If you’re concerned about doing something good for the environment, Nature’s Best Hope is the blueprint you need. By acting now, you can help preserve our precious wildlife—and the planet—for future generations.
From #1 New York Times bestselling author, legendary storyteller, and master of short fiction Stephen King comes an extraordinary collection of four new and compelling novellas—Mr. Harrigan’s Phone, The Life of Chuck, Rat, and the title story If It Bleeds—each pulling you into intriguing and frightening places.
The novella is a form King has returned to over and over again in the course of his amazing career, and many have been made into iconic films, including “The Body” (Stand By Me) and “Rita Hayworth and Shawshank Redemption” (Shawshank Redemption). Like Four Past Midnight, Different Seasons, and most recently Full Dark, No Stars, If It Bleeds is a uniquely satisfying collection of longer short fiction by an incomparably gifted writer.
If you fell in love with 1960s North Carolina when reading Where the Crawdads Sing by Delia Owens, Donna Everhart's The Moonshiner's Daughter will transport you right back. Everhart's sensitive and expert storytelling will capture you in this Southern coming-of-age novel!
Set in North Carolina in 1960 and brimming with authenticity and grit, The Moonshiner's Daughter evokes the singular life of sixteen-year-old Jessie Sasser, a young woman determined to escape her family's past . . .
Generations of Sassers have made moonshine in the Brushy Mountains of Wilkes County, North Carolina. Their history is recorded in a leather-bound journal that belongs to Jessie Sasser's daddy, but Jessie wants no part of it. As far as she's concerned, moonshine caused her mother's death a dozen years ago.
Her father refuses to speak about her mama, or about the day she died. But Jessie has a gnawing hunger for the truth--one that compels her to seek comfort in food. Yet all her self-destructive behavior seems to do is feed what her school's gruff but compassionate nurse describes as the "monster" inside Jessie.
Resenting her father's insistence that moonshining runs in her veins, Jessie makes a plan to destroy the stills, using their neighbors as scapegoats. Instead, her scheme escalates an old rivalry and reveals long-held grudges. As she endeavors to right wrongs old and new, Jessie's loyalties will bring her to unexpected revelations about her family, her strengths--and a legacy that may provide her with the answers she has been longing for.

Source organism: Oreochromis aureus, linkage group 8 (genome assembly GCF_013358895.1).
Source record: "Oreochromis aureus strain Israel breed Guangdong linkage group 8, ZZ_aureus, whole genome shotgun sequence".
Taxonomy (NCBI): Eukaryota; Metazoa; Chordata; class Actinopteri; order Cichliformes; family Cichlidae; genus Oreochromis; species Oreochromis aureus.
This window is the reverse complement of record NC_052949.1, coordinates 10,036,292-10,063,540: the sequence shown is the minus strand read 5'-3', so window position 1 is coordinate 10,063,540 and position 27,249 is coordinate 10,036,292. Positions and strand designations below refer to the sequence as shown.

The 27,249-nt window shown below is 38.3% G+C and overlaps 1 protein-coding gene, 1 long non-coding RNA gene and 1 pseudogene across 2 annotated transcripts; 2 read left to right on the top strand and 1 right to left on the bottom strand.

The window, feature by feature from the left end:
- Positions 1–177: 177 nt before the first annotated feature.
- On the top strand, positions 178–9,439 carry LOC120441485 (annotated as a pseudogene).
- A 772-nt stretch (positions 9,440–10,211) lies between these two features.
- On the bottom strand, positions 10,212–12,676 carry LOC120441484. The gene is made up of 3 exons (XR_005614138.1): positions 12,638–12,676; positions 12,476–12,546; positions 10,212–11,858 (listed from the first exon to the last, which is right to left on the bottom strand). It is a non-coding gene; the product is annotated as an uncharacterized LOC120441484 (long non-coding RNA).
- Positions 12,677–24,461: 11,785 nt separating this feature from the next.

From the author of Last Night at the Lobster, a moving vision of love and family.
A sequel to the bestselling, much-beloved Wish You Were Here, Stewart O'Nan's intimate new novel follows Emily Maxwell, a widow whose grown children have long moved away. She dreams of vists by her grandchildren while mourning the turnover of her quiet Pittsburgh neighborhood, but when her sole companion and sister-in-law Arlene faints at their favorite breakfast buffet, Emily's days change. As she grapples with her new independence, she discovers a hidden strength and realizes that life always offers new possibilities. Like most older women, Emily is a familiar yet invisible figure, one rarely portrayed so honestly. Her mingled feelings-of pride and regret, joy and sorrow- are gracefully rendered in wholly unexpected ways. Once again making the ordinary and overlooked not merely visible but vital to understanding our own lives, Emily, Alone confirms O'Nan as an American master.
From the #1 New York Times bestselling author of Anxious People, a dazzling and profound novel about a small town with a big dream—and the price required to make it come true.
By the lake in Beartown is an old ice rink, and in that ice rink Kevin, Amat, Benji, and the rest of the town’s junior ice hockey team are about to compete in the national semi-finals—and they actually have a shot at winning. All the hopes and dreams of this place now rest on the shoulders of a handful of teenage boys.
Under that heavy burden, the match becomes the catalyst for a violent act that will leave a young girl traumatized and a town in turmoil. Accusations are made and, like ripples on a pond, they travel through all of Beartown.
This is a story about a town and a game, but even more about loyalty, commitment, and the responsibilities of friendship; the people we disappoint even though we love them; and the decisions we make every day that come to define us. In this story of a small forest town, Fredrik Backman has found the entire world.
Sydney Green is Brooklyn born and raised, but her beloved neighborhood seems to change every time she blinks. Condos are sprouting like weeds, FOR SALE signs are popping up overnight, and the neighbors she's known all her life are disappearing. To hold onto her community's past and present, Sydney channels her frustration into a walking tour and finds an unlikely and unwanted assistant in one of the new arrivals to the block--her neighbor Theo.